A Small Indiscretion fixes an unflinching eye on the power of desire and the danger of obsession as it unfolds the story of one woman’s reckoning with a youthful mistake.
At nineteen, Annie Black trades a bleak future in her washed-out hometown for a London winter of drinking to oblivion and yearning for deliverance. Some two decades later, she is married to a good man and settled in San Francisco, with a son and two daughters and a successful career designing artistic interior lights. One June morning, a photograph arrives in her mailbox, igniting an old longing and setting off a chain of events that rock the foundations of her marriage and threaten to overturn her family’s hard-won happiness.
The novel moves back and forth across time between San Francisco in the present and that distant winter in Europe. The two worlds converge and explode when the adult Annie returns to London seeking answers, her indiscretions come to light, and the phone rings with shocking news about her son. Now Annie must fight to save her family by piecing together the mystery of her past—the fateful collision of liberation and abandon and sexual desire that drew an invisible map of her future.
A Small Indiscretion is a riveting debut novel about a woman’s search for understanding and forgiveness, a taut exploration of a modern marriage, and of love—the kind that destroys, and the kind that redeems.
Hardcover, 336 pages
Expected publication: January 20th 2015 by Random House
I received an advanced copy of this novel from the publisher Random House via Edelweiss in exchange for an honest review. The expected publication date is January 20th 2015.
This is going to be a difficult story for me to review as I struggled with identifying with any of the characters in the story. This may cause my thoughts to fall slightly on the critical side when I am still undecided if the story deserves it.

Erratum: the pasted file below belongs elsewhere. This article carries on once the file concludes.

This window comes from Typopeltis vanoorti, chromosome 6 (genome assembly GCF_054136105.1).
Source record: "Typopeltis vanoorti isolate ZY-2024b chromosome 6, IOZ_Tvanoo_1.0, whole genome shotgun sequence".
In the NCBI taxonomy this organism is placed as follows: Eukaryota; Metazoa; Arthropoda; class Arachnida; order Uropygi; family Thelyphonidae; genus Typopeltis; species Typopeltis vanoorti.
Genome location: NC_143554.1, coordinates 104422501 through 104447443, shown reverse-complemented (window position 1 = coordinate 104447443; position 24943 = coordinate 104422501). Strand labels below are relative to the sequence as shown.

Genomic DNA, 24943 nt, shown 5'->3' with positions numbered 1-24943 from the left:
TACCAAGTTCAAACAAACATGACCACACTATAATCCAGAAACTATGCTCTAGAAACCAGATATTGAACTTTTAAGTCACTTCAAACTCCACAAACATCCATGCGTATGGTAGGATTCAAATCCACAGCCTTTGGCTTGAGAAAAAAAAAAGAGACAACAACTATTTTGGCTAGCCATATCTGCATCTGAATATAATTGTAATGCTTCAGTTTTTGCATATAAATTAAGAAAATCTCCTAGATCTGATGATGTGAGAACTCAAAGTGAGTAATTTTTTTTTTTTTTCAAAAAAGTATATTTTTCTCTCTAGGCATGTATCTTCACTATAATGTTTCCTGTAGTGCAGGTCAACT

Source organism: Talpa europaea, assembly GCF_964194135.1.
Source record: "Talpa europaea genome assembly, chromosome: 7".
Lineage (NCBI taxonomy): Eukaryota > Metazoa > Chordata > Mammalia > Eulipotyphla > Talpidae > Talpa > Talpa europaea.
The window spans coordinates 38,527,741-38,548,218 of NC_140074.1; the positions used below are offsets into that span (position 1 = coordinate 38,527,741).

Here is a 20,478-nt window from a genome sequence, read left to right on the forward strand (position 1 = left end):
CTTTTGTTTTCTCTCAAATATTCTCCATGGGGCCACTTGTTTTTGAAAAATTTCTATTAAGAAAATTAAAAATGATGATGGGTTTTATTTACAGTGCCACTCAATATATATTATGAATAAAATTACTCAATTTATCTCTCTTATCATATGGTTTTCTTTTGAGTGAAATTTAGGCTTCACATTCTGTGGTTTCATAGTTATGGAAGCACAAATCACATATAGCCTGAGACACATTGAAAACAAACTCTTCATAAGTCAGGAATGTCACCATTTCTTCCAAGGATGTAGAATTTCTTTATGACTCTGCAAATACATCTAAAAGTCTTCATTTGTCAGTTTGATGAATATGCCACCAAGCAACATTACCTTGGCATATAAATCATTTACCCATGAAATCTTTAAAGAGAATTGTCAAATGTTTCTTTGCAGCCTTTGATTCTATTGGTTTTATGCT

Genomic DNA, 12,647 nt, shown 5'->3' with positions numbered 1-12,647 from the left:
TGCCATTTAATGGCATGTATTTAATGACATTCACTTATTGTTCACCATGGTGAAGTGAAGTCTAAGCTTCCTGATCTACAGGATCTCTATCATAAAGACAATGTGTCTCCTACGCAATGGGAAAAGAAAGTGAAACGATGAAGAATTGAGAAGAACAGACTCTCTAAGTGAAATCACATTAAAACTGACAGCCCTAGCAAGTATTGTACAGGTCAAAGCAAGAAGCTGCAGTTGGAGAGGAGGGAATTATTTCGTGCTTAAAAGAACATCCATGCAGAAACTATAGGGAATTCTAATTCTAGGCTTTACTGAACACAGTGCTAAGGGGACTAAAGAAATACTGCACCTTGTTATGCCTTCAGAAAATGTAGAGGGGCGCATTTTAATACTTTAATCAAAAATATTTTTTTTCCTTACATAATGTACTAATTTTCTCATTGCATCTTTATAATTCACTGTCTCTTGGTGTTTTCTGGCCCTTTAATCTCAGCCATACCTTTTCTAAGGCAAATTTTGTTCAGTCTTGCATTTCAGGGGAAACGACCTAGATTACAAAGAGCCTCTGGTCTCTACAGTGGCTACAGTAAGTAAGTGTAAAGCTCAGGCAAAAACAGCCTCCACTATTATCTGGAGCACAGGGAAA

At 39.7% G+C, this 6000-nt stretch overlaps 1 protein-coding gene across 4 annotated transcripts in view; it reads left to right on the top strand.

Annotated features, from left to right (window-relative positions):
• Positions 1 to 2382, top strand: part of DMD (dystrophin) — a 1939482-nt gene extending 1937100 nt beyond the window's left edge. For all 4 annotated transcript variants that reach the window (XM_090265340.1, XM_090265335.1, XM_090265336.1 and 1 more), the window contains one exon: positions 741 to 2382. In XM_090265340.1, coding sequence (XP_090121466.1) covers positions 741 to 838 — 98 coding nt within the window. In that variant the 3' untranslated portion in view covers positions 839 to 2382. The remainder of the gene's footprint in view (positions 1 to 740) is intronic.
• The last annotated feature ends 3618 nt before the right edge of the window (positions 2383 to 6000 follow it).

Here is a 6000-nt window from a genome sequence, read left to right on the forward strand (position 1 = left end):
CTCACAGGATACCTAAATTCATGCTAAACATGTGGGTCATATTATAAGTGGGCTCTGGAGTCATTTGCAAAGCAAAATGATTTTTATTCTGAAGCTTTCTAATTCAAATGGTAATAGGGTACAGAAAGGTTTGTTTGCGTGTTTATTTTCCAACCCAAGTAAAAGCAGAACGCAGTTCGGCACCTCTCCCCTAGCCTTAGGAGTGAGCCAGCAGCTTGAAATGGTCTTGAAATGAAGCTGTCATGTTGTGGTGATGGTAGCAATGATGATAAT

This at the very core is a story about how actions in the past can come back to haunt the present day. Simple enough in concept. My issue ultimately lies in the character of Annie and my lack of sympathy for her.
I failed to see the attraction or connection Annie had with any of her romantic liaisons. I simply could not see what attracted her to Malcolm, Patrick and even Jonathan and more importantly what they saw in her. In my opinion she was insecure and selfish. This can be traced to her addiction with alcohol which although it doesn't outright say she was an alcoholic the actions she takes in the story make it clear. It made her entire story lack substance as she chased one guy who did not care about her and strung another along who did. The tangled webs can not be described in this review for fear of giving away any spoilers.
What I found even more difficult than her poor decisions in her youth were the ones she made as an adult with a family. This time the alcohol was not a crutch and she had a lot more to lose and yet she easily gave in to the bad decision making of her youth which causes a ripple effect in the lives around her.
While I found Annie to lack in any real redeeming qualities I still found myself eager to find out how her story played out. While secretly feeling she didn't deserve a happy ending I still wanted to know if she got one or if she was punished for her indiscretions. I will not divulge which way it went so that the reader can find out for themselves.
Overall a so-so story that had enough interest in it to see me through to the end.
About the Author